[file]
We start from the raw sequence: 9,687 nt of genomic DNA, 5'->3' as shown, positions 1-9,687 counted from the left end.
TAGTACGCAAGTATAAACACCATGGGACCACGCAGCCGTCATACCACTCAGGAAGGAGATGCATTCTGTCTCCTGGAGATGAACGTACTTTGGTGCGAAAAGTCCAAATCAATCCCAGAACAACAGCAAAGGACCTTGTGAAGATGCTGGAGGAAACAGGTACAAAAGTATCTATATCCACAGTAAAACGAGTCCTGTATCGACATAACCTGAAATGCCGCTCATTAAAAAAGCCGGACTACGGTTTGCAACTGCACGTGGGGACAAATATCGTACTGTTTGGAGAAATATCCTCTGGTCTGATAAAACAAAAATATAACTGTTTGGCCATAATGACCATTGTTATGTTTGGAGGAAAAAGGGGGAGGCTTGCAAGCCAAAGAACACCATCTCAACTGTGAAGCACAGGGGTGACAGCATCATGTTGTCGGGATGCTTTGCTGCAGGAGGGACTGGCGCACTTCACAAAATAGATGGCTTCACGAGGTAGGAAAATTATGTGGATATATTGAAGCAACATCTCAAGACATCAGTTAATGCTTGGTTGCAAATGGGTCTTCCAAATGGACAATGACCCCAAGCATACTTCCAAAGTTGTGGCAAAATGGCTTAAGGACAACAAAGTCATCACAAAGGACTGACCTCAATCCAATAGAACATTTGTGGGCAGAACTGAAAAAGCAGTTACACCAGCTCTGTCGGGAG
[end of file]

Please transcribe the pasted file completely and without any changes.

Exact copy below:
We start from the raw sequence: 9,687 nt of genomic DNA, 5'->3' as shown, positions 1-9,687 counted from the left end.
TAGTACGCAAGTATAAACACCATGGGACCACGCAGCCGTCATACCACTCAGGAAGGAGATGCATTCTGTCTCCTGGAGATGAACGTACTTTGGTGCGAAAAGTCCAAATCAATCCCAGAACAACAGCAAAGGACCTTGTGAAGATGCTGGAGGAAACAGGTACAAAAGTATCTATATCCACAGTAAAACGAGTCCTGTATCGACATAACCTGAAATGCCGCTCATTAAAAAAGCCGGACTACGGTTTGCAACTGCACGTGGGGACAAATATCGTACTGTTTGGAGAAATATCCTCTGGTCTGATAAAACAAAAATATAACTGTTTGGCCATAATGACCATTGTTATGTTTGGAGGAAAAAGGGGGAGGCTTGCAAGCCAAAGAACACCATCTCAACTGTGAAGCACAGGGGTGACAGCATCATGTTGTCGGGATGCTTTGCTGCAGGAGGGACTGGCGCACTTCACAAAATAGATGGCTTCACGAGGTAGGAAAATTATGTGGATATATTGAAGCAACATCTCAAGACATCAGTTAATGCTTGGTTGCAAATGGGTCTTCCAAATGGACAATGACCCCAAGCATACTTCCAAAGTTGTGGCAAAATGGCTTAAGGACAACAAAGTCATCACAAAGGACTGACCTCAATCCAATAGAACATTTGTGGGCAGAACTGAAAAAGCAGTTACACCAGCTCTGTCGGGAG